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Parade Day

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Sunny picked up the two older children from the church preschool half an hour late. She double-parked, checked her makeup again, then stepped into the vivid heat to get the stroller from the back before getting the baby out of the car seat and strapping her in. She fixed a rueful smile on her face before heading inside.

Kayla and JJ immediately wrapped themselves around her legs as soon as she got in the door. The teacher, Miss Crystal, greeted her pleasantly as though she hadn't just been babysitting off the clock.

"I didn't know they'd be setting up for the parade this early," Sunny explained, as she pried JJ off one leg and picked Kayla up to put her in the stroller alongside the baby. Kayla moaned but seemed to realize the battle was futile. "Every road's closed down, seems like. I do appreciate you waiting."

"Oh, I would have been waiting anyway," Miss Crystal said. "The pastor likes me to stay around in case he thinks of something for me to do."

"Well, I'll get them out of your way soon. JJ, how about you go get Grizzly and then say goodbye to Miss Crystal, all right?"

"Not going home," JJ said hopefully, looking at Sunny.

"Not going home," Kayla parroted, starting to squirm.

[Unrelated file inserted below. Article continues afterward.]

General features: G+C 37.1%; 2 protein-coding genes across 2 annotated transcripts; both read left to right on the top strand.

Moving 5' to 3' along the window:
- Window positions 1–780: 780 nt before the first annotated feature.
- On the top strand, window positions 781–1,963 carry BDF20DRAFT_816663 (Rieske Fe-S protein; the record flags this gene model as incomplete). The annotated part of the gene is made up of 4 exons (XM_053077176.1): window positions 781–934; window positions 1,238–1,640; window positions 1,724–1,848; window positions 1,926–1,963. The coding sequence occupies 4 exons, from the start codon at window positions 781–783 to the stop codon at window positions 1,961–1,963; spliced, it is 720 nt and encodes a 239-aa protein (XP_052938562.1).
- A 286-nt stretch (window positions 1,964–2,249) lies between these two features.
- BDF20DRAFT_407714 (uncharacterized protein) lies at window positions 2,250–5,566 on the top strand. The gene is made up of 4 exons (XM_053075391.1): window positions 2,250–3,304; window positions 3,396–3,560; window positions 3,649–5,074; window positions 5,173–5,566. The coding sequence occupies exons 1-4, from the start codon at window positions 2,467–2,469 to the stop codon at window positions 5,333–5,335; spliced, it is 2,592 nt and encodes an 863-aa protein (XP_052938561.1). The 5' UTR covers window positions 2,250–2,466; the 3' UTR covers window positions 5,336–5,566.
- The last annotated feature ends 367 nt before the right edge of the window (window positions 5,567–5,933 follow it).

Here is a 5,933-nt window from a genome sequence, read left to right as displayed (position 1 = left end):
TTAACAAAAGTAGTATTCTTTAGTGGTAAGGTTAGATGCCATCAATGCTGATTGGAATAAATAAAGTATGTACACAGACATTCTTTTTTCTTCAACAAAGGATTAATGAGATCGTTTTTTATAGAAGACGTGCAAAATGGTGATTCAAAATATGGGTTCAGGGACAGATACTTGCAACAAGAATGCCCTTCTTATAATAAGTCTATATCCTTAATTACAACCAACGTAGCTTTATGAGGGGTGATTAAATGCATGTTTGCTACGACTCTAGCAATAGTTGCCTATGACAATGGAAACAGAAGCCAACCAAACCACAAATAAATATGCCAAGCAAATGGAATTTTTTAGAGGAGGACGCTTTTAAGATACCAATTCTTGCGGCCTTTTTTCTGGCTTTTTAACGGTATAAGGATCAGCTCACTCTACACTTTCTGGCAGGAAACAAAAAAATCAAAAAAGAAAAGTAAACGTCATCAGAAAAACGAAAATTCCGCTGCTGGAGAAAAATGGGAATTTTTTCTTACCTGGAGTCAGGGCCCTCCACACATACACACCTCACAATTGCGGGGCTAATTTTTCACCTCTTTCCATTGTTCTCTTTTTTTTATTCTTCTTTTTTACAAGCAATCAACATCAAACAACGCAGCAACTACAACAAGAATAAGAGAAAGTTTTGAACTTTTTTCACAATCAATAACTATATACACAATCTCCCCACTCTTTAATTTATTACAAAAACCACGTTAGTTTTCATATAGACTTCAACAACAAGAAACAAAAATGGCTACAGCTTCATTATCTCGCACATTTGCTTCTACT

"We're not going home, honey, Mama's got errands to run. Now go find Grizzly, okay?"

JJ gave her a suspicious look but trudged off to his cubby. Sunny busied herself making sure that Kayla and the baby were secure in the stroller, hoping that Miss Crystal wouldn't take the opportunity to bring up anything that might have happened that morning – Kayla biting or JJ pushing or one or both of them withdrawing from the other children completely – but instead Miss Crystal just asked, "So are y'all going to the parade later?"

The knot in her stomach relaxed a little, but she made sure to keep the same smile on her face. "My mother's coming by later to take them all to see it. I'll have to pass. I've got a million things to do around the house and by the time my husband gets home, he's so tired he doesn't want to do anything or go anywhere."

"I got Grizzly," JJ announced, coming and waving the battered thing in her face.

"Good job. Now say thank you to Miss Crystal and let's go."

"Thank you," JJ and Kayla said dutifully. Miss Crystal looked like she wanted to say something else, but Sunny took JJ's hand and wheeled the stroller out of the room without looking back. She went back outside and loaded all three kids into the car, put the stroller in the trunk and then got herself into the driver's seat. Before she started the car she checked her makeup one last time, making sure her bruises weren't showing.

It took an extra half hour to get to the pharmacy because all the regular roads were closed down, which meant JJ and Kayla both got bored and started fighting in the back seat. Sunny mechanically said, "Stop it," at regular intervals, but her heart wasn't in it and she was sure it showed. Her voice just blended in with the noise.

When she parked the car in front of the pharmacy, she turned around and said, "Now I want y'all to behave while Mama gets her medicine. That means no yelling, no running around, no fighting. If you behave and act right, I will get you candy."

"I want M&Ms," JJ said.

"Candy," Kayla agreed.

"If you behave," Sunny said, "y'all can have some candy. But you need to mind me in the store, hear?"

"Yes, Mama," both children said.